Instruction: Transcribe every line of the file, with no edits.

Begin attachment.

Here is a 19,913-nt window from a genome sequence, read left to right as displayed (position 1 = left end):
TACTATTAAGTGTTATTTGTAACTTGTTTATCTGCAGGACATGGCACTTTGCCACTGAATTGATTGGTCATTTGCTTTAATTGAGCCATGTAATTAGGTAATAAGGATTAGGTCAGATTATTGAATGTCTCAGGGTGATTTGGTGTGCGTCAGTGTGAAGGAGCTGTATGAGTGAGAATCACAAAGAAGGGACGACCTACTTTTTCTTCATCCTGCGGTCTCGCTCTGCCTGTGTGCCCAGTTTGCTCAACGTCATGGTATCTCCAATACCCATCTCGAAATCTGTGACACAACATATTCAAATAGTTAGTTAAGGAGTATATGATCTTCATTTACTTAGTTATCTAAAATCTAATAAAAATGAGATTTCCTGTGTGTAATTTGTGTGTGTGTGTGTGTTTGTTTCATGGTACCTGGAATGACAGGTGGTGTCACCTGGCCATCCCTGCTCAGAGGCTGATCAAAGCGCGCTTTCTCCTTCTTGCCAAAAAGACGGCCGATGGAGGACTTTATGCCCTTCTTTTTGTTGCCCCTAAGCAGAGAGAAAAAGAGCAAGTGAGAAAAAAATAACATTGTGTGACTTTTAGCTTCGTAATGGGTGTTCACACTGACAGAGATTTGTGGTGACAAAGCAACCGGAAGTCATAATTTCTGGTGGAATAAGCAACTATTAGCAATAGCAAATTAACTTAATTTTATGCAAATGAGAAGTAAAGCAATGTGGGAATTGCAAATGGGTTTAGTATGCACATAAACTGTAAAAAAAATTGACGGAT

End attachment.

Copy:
Here is a 19,913-nt window from a genome sequence, read left to right as displayed (position 1 = left end):
TACTATTAAGTGTTATTTGTAACTTGTTTATCTGCAGGACATGGCACTTTGCCACTGAATTGATTGGTCATTTGCTTTAATTGAGCCATGTAATTAGGTAATAAGGATTAGGTCAGATTATTGAATGTCTCAGGGTGATTTGGTGTGCGTCAGTGTGAAGGAGCTGTATGAGTGAGAATCACAAAGAAGGGACGACCTACTTTTTCTTCATCCTGCGGTCTCGCTCTGCCTGTGTGCCCAGTTTGCTCAACGTCATGGTATCTCCAATACCCATCTCGAAATCTGTGACACAACATATTCAAATAGTTAGTTAAGGAGTATATGATCTTCATTTACTTAGTTATCTAAAATCTAATAAAAATGAGATTTCCTGTGTGTAATTTGTGTGTGTGTGTGTGTTTGTTTCATGGTACCTGGAATGACAGGTGGTGTCACCTGGCCATCCCTGCTCAGAGGCTGATCAAAGCGCGCTTTCTCCTTCTTGCCAAAAAGACGGCCGATGGAGGACTTTATGCCCTTCTTTTTGTTGCCCCTAAGCAGAGAGAAAAAGAGCAAGTGAGAAAAAAATAACATTGTGTGACTTTTAGCTTCGTAATGGGTGTTCACACTGACAGAGATTTGTGGTGACAAAGCAACCGGAAGTCATAATTTCTGGTGGAATAAGCAACTATTAGCAATAGCAAATTAACTTAATTTTATGCAAATGAGAAGTAAAGCAATGTGGGAATTGCAAATGGGTTTAGTATGCACATAAACTGTAAAAAAAATTGACGGAT